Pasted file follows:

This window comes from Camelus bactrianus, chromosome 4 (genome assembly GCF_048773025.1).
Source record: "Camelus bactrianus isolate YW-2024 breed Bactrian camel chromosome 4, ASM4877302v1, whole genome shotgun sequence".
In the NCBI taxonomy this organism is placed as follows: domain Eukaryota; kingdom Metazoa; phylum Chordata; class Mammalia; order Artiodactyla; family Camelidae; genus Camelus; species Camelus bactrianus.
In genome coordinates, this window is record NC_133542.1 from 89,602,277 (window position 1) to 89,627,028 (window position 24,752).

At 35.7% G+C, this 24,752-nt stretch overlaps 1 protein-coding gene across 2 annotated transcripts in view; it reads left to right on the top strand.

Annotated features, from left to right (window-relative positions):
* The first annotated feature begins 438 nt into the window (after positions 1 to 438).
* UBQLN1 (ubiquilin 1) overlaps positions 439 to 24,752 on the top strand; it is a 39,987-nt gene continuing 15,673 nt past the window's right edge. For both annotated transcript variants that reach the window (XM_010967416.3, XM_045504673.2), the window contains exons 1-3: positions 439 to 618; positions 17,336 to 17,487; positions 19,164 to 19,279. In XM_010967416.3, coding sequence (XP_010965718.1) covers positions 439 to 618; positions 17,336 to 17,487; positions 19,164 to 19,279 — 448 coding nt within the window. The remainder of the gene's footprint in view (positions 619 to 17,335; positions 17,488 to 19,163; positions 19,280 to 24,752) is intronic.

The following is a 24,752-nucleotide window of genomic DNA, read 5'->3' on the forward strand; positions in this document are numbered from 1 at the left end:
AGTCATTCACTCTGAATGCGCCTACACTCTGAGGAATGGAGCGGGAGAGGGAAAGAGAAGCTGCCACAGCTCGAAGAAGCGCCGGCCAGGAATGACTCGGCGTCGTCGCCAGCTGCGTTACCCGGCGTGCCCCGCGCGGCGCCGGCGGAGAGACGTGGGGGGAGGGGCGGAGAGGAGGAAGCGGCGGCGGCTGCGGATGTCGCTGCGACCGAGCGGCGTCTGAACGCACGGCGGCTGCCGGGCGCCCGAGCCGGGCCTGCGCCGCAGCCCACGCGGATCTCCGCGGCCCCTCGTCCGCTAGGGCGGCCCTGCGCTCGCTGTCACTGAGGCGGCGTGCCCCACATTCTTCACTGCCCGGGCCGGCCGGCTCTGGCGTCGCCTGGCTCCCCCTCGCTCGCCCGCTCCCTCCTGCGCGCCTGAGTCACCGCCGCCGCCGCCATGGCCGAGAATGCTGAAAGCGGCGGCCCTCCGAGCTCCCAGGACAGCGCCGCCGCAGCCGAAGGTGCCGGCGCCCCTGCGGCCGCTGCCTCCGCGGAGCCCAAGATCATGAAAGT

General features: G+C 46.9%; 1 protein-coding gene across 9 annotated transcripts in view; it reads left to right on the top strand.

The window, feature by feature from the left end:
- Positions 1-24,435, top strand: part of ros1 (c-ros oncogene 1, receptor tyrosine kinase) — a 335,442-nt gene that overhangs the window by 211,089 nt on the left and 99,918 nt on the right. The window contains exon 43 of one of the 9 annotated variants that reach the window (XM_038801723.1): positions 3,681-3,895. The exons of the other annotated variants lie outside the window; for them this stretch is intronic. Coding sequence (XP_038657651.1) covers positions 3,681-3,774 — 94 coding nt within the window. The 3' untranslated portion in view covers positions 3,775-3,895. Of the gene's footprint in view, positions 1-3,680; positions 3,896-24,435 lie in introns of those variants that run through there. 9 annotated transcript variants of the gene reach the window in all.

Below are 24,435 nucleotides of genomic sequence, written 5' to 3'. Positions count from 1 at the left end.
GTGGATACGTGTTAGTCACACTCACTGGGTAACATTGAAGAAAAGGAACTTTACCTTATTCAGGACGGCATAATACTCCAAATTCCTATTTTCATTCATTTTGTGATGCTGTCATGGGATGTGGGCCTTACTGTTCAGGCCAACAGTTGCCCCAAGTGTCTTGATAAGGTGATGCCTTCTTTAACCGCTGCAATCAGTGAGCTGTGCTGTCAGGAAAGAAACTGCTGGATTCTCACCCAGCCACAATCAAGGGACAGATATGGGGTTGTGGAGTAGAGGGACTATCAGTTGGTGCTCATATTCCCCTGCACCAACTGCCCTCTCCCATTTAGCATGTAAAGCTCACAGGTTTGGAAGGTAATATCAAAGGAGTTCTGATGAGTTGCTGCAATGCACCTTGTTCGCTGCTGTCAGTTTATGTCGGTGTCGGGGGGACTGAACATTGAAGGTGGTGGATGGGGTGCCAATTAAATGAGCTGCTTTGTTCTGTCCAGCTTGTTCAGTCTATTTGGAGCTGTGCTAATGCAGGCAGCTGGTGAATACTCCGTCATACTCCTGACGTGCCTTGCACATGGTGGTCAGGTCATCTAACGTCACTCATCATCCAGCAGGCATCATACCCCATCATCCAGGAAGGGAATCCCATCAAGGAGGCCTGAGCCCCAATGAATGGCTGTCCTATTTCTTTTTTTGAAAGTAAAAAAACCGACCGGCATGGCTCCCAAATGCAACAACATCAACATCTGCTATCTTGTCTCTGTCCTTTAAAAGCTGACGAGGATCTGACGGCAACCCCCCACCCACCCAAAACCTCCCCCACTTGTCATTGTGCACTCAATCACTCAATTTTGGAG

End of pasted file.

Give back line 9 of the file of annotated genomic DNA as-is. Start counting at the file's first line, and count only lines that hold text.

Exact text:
The following is a 24,752-nucleotide window of genomic DNA, read 5'->3' on the forward strand; positions in this document are numbered from 1 at the left end: